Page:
It is important to notice that in his letters, Pere IV clearly differentiates the “chambers of the Moorish palace” from the “palace I commanded to build in the Aljaferia”. He even had two different administrators, Blasco Aznárez de Borau, who directed the “new works at the palace”, and Johan Eximiniz d’Osca, who dealt with the renovations and alterations made to the Islamic rooms and gardens. In one of his letters, Pere IV even gives a reprimand to Borau for interfering in Johan Eximeniz’s dominions.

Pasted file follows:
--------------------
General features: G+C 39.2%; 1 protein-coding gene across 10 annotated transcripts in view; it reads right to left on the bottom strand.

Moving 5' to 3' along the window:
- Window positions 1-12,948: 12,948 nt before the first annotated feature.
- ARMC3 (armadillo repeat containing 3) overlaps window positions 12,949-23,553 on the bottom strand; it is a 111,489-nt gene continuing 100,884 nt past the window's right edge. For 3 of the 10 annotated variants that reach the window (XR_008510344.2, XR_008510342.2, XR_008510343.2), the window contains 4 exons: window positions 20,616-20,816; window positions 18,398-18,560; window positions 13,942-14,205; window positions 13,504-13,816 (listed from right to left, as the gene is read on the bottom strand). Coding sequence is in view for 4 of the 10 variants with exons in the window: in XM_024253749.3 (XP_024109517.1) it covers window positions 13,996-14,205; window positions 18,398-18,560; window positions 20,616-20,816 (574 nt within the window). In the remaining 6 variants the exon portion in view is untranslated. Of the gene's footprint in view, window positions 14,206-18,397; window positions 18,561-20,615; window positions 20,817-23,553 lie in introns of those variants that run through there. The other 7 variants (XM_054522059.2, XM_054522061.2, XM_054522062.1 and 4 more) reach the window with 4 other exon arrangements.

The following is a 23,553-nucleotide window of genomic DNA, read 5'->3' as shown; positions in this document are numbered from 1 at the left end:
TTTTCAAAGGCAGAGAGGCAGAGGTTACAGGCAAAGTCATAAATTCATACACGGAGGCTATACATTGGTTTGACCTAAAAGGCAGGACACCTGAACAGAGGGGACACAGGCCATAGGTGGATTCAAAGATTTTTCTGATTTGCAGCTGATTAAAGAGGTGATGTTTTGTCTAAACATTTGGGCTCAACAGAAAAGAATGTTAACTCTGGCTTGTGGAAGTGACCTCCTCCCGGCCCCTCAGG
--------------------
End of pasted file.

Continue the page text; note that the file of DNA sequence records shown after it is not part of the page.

His interest in the palace is also evident from his relationship with the master builders. In the 1330s he granted the privileges that had been previously given to the Bellito family, whose members had inherited the position of Head Master Builder of the palace at least for 3 generations, as I already mentioned. In addition, and maybe after Mahomat Bellito’s death, he decided to designate a new Head Master Builder, Jahiel de Terrer, that was succeeded by Farach Allabar. Farach Allabar was also a Muslim builder and directed the works of the palace for more than 25 years. Pere IV had a great respect for the master builders and also appreciated their abilities. In 1382, for instance, Farach Allabar and another Moor master from Zaragoza were summoned to Valencia to learn a “very useful and undemanding technique to work with plaster and bricks that is being used in the building of the Valencia Royal Palace”.